Sunday, August 10, 2014

Dragon's Breath

It's a great concept: "the story of a Young Adult paranormal romance writer who accidentally creates a dangerous cult." The cast includes the fabulous Lorinda Lisitza and Hannah Sloat. What could go wrong?

Lorinda Lisitza
Unfortunately, a lot. Michael C. O'Day's Dragon's Breath, awkwardly directed by Mikaela Kafka, offers unconvincing characters, a meandering plot, lame satire, and endless, pointless, dull exposition. There are moments that hint at an interesting, even thought-provoking play, but they are wasted in the empty noise.

The show begins with author Justine Drake doing a reading from her new novel, Dragon's Breath. We learn quickly that she is uncomfortable giving readings and that she longs for physical copies of her book, not just e-books. We learn these facts many times. As written, Justine is a major whiner who weirdly pays no attention to her online presence, even after being told that it will determine whether her book ever sees print.

The people who attend Justine's readings represent one satirical type each and are directed to be as cartoony as humanly (cartoonly?) possible. Only two exist in two dimensions rather than one (no one makes it to three): Rocco, a self-proclaimed dragon expert who picks at every sentence in Justine's books, and Laura, who perceives Dragon's Breath and its sequels to be the genuine word of the dragon gods. It is Laura who starts the cult.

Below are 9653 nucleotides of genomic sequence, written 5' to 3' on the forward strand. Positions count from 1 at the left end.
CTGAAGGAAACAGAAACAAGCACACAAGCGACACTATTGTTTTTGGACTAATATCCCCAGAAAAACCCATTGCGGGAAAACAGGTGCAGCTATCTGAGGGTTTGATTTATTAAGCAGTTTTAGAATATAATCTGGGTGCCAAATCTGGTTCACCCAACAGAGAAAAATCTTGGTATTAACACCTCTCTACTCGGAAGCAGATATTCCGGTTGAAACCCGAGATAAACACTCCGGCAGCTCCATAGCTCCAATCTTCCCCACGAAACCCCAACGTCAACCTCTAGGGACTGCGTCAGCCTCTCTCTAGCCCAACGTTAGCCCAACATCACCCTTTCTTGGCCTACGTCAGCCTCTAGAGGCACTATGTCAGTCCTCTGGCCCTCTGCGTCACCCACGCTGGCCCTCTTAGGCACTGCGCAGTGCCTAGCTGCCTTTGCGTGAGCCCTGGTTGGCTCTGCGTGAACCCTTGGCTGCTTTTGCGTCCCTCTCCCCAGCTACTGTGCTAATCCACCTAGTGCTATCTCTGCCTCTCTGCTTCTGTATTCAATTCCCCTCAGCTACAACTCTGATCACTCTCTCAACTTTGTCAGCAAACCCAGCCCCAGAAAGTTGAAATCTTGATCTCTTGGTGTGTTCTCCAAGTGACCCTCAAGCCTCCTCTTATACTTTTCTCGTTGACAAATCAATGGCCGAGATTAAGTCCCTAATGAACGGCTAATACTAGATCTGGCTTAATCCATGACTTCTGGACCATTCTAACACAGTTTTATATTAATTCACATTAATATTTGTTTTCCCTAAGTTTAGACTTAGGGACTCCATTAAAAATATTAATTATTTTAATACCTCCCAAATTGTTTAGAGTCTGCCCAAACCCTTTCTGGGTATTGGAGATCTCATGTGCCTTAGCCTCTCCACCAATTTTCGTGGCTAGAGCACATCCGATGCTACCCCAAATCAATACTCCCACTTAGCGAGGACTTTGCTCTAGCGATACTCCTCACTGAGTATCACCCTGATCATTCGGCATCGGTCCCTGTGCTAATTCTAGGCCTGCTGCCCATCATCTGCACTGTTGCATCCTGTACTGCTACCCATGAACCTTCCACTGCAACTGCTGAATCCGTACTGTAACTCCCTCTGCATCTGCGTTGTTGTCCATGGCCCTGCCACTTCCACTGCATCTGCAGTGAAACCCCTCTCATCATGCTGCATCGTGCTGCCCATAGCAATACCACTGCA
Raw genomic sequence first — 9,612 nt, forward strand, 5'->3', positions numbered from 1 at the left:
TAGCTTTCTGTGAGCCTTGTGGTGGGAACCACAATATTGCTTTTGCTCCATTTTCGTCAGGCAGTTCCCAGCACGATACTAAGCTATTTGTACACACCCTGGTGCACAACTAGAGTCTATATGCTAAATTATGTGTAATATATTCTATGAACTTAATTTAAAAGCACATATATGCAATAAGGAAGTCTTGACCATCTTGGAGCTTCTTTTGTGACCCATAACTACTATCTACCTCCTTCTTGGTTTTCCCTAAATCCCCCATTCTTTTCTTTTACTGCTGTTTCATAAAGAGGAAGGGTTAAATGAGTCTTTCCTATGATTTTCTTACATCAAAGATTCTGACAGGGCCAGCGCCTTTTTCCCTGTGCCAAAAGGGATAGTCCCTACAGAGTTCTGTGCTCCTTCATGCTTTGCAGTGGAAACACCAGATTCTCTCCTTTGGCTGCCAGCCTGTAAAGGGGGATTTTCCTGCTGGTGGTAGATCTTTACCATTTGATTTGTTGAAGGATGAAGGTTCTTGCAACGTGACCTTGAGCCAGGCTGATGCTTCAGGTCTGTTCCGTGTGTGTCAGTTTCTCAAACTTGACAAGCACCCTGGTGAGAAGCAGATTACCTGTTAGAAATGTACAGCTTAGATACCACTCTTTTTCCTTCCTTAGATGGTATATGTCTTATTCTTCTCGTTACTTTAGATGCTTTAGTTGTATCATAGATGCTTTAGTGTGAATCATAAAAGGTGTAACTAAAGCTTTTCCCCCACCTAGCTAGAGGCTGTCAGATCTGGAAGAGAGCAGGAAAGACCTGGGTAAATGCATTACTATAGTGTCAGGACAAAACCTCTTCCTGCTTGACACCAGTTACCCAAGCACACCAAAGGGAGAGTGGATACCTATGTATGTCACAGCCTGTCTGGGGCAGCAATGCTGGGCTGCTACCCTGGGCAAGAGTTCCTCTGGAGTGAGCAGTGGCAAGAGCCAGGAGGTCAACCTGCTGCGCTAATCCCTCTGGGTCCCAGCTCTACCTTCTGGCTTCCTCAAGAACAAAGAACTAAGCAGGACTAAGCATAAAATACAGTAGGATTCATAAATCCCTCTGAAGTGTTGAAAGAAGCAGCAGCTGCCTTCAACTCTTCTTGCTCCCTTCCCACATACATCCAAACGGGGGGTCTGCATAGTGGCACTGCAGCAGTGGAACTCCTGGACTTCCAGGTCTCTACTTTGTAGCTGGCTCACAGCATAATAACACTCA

Regrettably, she doesn't start it until about 4 hours into the 90-minute play, and until then we have to listen to Justine complain to her publisher Byron and do readings she doesn't want to do, and complain to her publisher Byron and do readings she doesn't want to do, etc., etc.

Hannah Sloat gives an excellent performance as the fan who goes from shy nobody to high priestess. Lorinda Lisitza does what she can with her illogical, annoying character. The costume design by David Quinn is impressive, and the set and lighting by Gregg Bellon rise above the extreme limitations of the Fringe Festival.

Even after this negative review, I would give a highly rewritten version of Dragon's Breath a chance. The concept remains intriguing, and the better moments are good enough to suggest that first-time playwright O'Day has more talent than shown by the play's current incarnation.

(2nd row, press ticket)

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